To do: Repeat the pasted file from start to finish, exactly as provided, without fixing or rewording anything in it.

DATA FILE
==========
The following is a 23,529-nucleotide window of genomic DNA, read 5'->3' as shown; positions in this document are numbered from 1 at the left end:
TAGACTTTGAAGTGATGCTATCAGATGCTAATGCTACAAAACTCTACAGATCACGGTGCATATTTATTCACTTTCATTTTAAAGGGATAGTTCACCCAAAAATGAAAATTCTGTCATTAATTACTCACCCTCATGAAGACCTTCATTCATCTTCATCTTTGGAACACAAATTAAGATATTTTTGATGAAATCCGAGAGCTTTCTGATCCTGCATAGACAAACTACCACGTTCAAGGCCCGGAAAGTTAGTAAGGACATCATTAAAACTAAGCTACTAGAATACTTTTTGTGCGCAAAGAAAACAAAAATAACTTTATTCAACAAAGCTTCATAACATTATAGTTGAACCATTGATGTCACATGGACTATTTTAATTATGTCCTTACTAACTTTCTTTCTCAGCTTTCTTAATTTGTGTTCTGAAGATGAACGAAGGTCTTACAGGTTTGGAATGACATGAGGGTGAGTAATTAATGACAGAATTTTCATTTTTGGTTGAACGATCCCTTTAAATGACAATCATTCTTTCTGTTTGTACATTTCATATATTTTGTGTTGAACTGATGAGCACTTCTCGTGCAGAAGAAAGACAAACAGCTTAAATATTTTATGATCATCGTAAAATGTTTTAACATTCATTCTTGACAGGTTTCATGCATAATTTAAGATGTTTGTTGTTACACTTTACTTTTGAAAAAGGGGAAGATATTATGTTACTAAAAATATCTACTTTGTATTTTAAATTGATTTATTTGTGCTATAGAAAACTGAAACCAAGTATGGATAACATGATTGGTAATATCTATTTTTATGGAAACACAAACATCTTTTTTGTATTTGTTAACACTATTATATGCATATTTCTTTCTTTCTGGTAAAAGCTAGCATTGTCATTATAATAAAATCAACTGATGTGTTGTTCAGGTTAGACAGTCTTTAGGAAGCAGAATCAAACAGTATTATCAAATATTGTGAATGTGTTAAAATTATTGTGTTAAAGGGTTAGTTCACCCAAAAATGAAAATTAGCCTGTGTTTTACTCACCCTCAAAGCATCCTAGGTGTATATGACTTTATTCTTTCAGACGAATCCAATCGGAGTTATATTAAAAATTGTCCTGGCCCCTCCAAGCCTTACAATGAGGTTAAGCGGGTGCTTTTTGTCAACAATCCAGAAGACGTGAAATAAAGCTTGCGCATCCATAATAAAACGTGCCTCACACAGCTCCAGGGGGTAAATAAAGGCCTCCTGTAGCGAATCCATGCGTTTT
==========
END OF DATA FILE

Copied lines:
The following is a 23,529-nucleotide window of genomic DNA, read 5'->3' as shown; positions in this document are numbered from 1 at the left end:
TAGACTTTGAAGTGATGCTATCAGATGCTAATGCTACAAAACTCTACAGATCACGGTGCATATTTATTCACTTTCATTTTAAAGGGATAGTTCACCCAAAAATGAAAATTCTGTCATTAATTACTCACCCTCATGAAGACCTTCATTCATCTTCATCTTTGGAACACAAATTAAGATATTTTTGATGAAATCCGAGAGCTTTCTGATCCTGCATAGACAAACTACCACGTTCAAGGCCCGGAAAGTTAGTAAGGACATCATTAAAACTAAGCTACTAGAATACTTTTTGTGCGCAAAGAAAACAAAAATAACTTTATTCAACAAAGCTTCATAACATTATAGTTGAACCATTGATGTCACATGGACTATTTTAATTATGTCCTTACTAACTTTCTTTCTCAGCTTTCTTAATTTGTGTTCTGAAGATGAACGAAGGTCTTACAGGTTTGGAATGACATGAGGGTGAGTAATTAATGACAGAATTTTCATTTTTGGTTGAACGATCCCTTTAAATGACAATCATTCTTTCTGTTTGTACATTTCATATATTTTGTGTTGAACTGATGAGCACTTCTCGTGCAGAAGAAAGACAAACAGCTTAAATATTTTATGATCATCGTAAAATGTTTTAACATTCATTCTTGACAGGTTTCATGCATAATTTAAGATGTTTGTTGTTACACTTTACTTTTGAAAAAGGGGAAGATATTATGTTACTAAAAATATCTACTTTGTATTTTAAATTGATTTATTTGTGCTATAGAAAACTGAAACCAAGTATGGATAACATGATTGGTAATATCTATTTTTATGGAAACACAAACATCTTTTTTGTATTTGTTAACACTATTATATGCATATTTCTTTCTTTCTGGTAAAAGCTAGCATTGTCATTATAATAAAATCAACTGATGTGTTGTTCAGGTTAGACAGTCTTTAGGAAGCAGAATCAAACAGTATTATCAAATATTGTGAATGTGTTAAAATTATTGTGTTAAAGGGTTAGTTCACCCAAAAATGAAAATTAGCCTGTGTTTTACTCACCCTCAAAGCATCCTAGGTGTATATGACTTTATTCTTTCAGACGAATCCAATCGGAGTTATATTAAAAATTGTCCTGGCCCCTCCAAGCCTTACAATGAGGTTAAGCGGGTGCTTTTTGTCAACAATCCAGAAGACGTGAAATAAAGCTTGCGCATCCATAATAAAACGTGCCTCACACAGCTCCAGGGGGTAAATAAAGGCCTCCTGTAGCGAATCCATGCGTTTT